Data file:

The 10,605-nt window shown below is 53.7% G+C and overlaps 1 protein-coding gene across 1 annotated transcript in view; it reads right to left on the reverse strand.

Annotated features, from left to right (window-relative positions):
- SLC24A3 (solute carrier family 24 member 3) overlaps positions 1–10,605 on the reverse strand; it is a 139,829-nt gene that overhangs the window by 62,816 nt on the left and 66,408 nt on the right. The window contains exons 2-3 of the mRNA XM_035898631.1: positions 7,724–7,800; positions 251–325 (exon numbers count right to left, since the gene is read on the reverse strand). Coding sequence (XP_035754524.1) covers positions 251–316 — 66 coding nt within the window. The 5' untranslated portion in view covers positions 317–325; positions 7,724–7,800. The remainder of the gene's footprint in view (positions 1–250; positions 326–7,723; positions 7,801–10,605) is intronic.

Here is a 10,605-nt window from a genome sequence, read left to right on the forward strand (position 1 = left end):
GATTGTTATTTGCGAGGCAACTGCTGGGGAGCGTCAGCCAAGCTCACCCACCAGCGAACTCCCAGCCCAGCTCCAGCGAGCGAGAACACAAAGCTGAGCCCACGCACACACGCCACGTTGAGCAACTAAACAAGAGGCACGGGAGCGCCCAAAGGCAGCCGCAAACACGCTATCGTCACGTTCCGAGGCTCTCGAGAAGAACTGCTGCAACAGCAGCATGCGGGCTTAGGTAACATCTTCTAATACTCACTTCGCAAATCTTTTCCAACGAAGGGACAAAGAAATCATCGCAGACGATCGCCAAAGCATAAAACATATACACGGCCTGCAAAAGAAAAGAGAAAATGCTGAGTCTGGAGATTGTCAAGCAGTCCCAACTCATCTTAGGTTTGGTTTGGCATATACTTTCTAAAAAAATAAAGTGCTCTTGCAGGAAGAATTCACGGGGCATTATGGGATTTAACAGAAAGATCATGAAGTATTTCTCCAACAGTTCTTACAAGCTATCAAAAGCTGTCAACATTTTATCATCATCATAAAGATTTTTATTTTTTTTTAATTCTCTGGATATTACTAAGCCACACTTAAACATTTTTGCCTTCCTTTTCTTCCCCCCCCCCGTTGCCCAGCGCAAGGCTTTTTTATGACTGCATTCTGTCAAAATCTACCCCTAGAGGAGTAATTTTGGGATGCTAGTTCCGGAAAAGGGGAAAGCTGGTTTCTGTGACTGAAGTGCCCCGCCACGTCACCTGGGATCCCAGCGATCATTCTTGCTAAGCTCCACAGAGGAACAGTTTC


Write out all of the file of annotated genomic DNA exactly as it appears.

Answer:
The 10,605-nt window shown below is 53.7% G+C and overlaps 1 protein-coding gene across 1 annotated transcript in view; it reads right to left on the reverse strand.

Annotated features, from left to right (window-relative positions):
- SLC24A3 (solute carrier family 24 member 3) overlaps positions 1–10,605 on the reverse strand; it is a 139,829-nt gene that overhangs the window by 62,816 nt on the left and 66,408 nt on the right. The window contains exons 2-3 of the mRNA XM_035898631.1: positions 7,724–7,800; positions 251–325 (exon numbers count right to left, since the gene is read on the reverse strand). Coding sequence (XP_035754524.1) covers positions 251–316 — 66 coding nt within the window. The 5' untranslated portion in view covers positions 317–325; positions 7,724–7,800. The remainder of the gene's footprint in view (positions 1–250; positions 326–7,723; positions 7,801–10,605) is intronic.

Here is a 10,605-nt window from a genome sequence, read left to right on the forward strand (position 1 = left end):
GATTGTTATTTGCGAGGCAACTGCTGGGGAGCGTCAGCCAAGCTCACCCACCAGCGAACTCCCAGCCCAGCTCCAGCGAGCGAGAACACAAAGCTGAGCCCACGCACACACGCCACGTTGAGCAACTAAACAAGAGGCACGGGAGCGCCCAAAGGCAGCCGCAAACACGCTATCGTCACGTTCCGAGGCTCTCGAGAAGAACTGCTGCAACAGCAGCATGCGGGCTTAGGTAACATCTTCTAATACTCACTTCGCAAATCTTTTCCAACGAAGGGACAAAGAAATCATCGCAGACGATCGCCAAAGCATAAAACATATACACGGCCTGCAAAAGAAAAGAGAAAATGCTGAGTCTGGAGATTGTCAAGCAGTCCCAACTCATCTTAGGTTTGGTTTGGCATATACTTTCTAAAAAAATAAAGTGCTCTTGCAGGAAGAATTCACGGGGCATTATGGGATTTAACAGAAAGATCATGAAGTATTTCTCCAACAGTTCTTACAAGCTATCAAAAGCTGTCAACATTTTATCATCATCATAAAGATTTTTATTTTTTTTTAATTCTCTGGATATTACTAAGCCACACTTAAACATTTTTGCCTTCCTTTTCTTCCCCCCCCCCGTTGCCCAGCGCAAGGCTTTTTTATGACTGCATTCTGTCAAAATCTACCCCTAGAGGAGTAATTTTGGGATGCTAGTTCCGGAAAAGGGGAAAGCTGGTTTCTGTGACTGAAGTGCCCCGCCACGTCACCTGGGATCCCAGCGATCATTCTTGCTAAGCTCCACAGAGGAACAGTTTC